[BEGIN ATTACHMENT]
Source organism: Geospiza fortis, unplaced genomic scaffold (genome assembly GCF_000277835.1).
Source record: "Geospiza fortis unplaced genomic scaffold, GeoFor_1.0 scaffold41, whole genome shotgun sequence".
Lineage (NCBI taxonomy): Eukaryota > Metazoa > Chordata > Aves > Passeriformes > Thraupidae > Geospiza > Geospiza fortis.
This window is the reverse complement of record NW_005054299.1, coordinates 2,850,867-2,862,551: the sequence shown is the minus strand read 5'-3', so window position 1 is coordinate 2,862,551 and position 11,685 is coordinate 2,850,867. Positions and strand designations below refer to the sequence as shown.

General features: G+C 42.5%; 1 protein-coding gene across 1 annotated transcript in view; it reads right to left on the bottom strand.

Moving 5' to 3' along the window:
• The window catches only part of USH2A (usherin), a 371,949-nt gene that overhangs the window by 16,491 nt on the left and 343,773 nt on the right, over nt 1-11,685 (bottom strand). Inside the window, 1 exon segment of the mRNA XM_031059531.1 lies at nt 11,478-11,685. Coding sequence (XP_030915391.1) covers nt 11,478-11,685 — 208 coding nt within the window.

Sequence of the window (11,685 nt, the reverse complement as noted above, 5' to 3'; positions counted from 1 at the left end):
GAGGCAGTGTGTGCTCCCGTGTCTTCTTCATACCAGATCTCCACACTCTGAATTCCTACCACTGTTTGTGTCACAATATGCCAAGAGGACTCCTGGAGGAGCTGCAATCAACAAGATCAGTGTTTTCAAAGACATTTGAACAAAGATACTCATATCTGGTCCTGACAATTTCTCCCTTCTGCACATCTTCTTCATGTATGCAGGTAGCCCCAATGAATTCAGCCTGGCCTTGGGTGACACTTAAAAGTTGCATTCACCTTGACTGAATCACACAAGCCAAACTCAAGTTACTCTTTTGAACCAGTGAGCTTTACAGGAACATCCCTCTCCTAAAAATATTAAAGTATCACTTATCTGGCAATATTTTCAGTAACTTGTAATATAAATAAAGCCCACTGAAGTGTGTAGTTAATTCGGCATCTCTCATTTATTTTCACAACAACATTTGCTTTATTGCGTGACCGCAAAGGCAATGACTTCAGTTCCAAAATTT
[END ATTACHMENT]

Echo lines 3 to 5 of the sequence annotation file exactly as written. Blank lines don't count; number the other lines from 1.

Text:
Lineage (NCBI taxonomy): Eukaryota > Metazoa > Chordata > Aves > Passeriformes > Thraupidae > Geospiza > Geospiza fortis.
This window is the reverse complement of record NW_005054299.1, coordinates 2,850,867-2,862,551: the sequence shown is the minus strand read 5'-3', so window position 1 is coordinate 2,862,551 and position 11,685 is coordinate 2,850,867. Positions and strand designations below refer to the sequence as shown.

General features: G+C 42.5%; 1 protein-coding gene across 1 annotated transcript in view; it reads right to left on the bottom strand.